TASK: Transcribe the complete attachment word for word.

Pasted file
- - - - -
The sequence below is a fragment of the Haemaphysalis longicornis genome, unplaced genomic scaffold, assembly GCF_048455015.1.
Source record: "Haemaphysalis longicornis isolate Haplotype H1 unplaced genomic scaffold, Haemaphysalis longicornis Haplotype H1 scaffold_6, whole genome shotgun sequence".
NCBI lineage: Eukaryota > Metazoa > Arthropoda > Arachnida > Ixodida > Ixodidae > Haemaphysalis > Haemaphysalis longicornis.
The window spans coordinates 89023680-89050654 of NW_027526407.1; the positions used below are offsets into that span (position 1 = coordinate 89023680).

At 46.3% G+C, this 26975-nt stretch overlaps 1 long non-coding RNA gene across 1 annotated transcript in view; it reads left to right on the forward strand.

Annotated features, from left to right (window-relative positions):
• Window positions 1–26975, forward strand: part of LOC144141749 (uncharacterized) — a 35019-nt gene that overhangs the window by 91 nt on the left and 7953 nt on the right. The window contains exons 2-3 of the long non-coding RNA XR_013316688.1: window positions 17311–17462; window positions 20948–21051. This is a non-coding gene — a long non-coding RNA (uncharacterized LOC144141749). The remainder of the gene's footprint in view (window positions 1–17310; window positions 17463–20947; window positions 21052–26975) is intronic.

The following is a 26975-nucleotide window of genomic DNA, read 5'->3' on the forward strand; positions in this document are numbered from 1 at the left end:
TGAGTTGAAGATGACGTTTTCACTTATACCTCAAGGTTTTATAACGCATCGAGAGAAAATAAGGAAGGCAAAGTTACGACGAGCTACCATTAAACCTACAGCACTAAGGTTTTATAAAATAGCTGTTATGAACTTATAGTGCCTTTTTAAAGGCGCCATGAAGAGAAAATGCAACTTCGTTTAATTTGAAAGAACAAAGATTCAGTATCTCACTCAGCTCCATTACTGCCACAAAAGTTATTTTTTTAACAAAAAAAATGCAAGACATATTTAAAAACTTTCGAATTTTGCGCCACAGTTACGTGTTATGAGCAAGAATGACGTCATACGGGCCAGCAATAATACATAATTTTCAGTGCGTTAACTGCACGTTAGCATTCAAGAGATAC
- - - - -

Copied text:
The sequence below is a fragment of the Haemaphysalis longicornis genome, unplaced genomic scaffold, assembly GCF_048455015.1.
Source record: "Haemaphysalis longicornis isolate Haplotype H1 unplaced genomic scaffold, Haemaphysalis longicornis Haplotype H1 scaffold_6, whole genome shotgun sequence".
NCBI lineage: Eukaryota > Metazoa > Arthropoda > Arachnida > Ixodida > Ixodidae > Haemaphysalis > Haemaphysalis longicornis.
The window spans coordinates 89023680-89050654 of NW_027526407.1; the positions used below are offsets into that span (position 1 = coordinate 89023680).

At 46.3% G+C, this 26975-nt stretch overlaps 1 long non-coding RNA gene across 1 annotated transcript in view; it reads left to right on the forward strand.

Annotated features, from left to right (window-relative positions):
• Window positions 1–26975, forward strand: part of LOC144141749 (uncharacterized) — a 35019-nt gene that overhangs the window by 91 nt on the left and 7953 nt on the right. The window contains exons 2-3 of the long non-coding RNA XR_013316688.1: window positions 17311–17462; window positions 20948–21051. This is a non-coding gene — a long non-coding RNA (uncharacterized LOC144141749). The remainder of the gene's footprint in view (window positions 1–17310; window positions 17463–20947; window positions 21052–26975) is intronic.

The following is a 26975-nucleotide window of genomic DNA, read 5'->3' on the forward strand; positions in this document are numbered from 1 at the left end:
TGAGTTGAAGATGACGTTTTCACTTATACCTCAAGGTTTTATAACGCATCGAGAGAAAATAAGGAAGGCAAAGTTACGACGAGCTACCATTAAACCTACAGCACTAAGGTTTTATAAAATAGCTGTTATGAACTTATAGTGCCTTTTTAAAGGCGCCATGAAGAGAAAATGCAACTTCGTTTAATTTGAAAGAACAAAGATTCAGTATCTCACTCAGCTCCATTACTGCCACAAAAGTTATTTTTTTAACAAAAAAAATGCAAGACATATTTAAAAACTTTCGAATTTTGCGCCACAGTTACGTGTTATGAGCAAGAATGACGTCATACGGGCCAGCAATAATACATAATTTTCAGTGCGTTAACTGCACGTTAGCATTCAAGAGATAC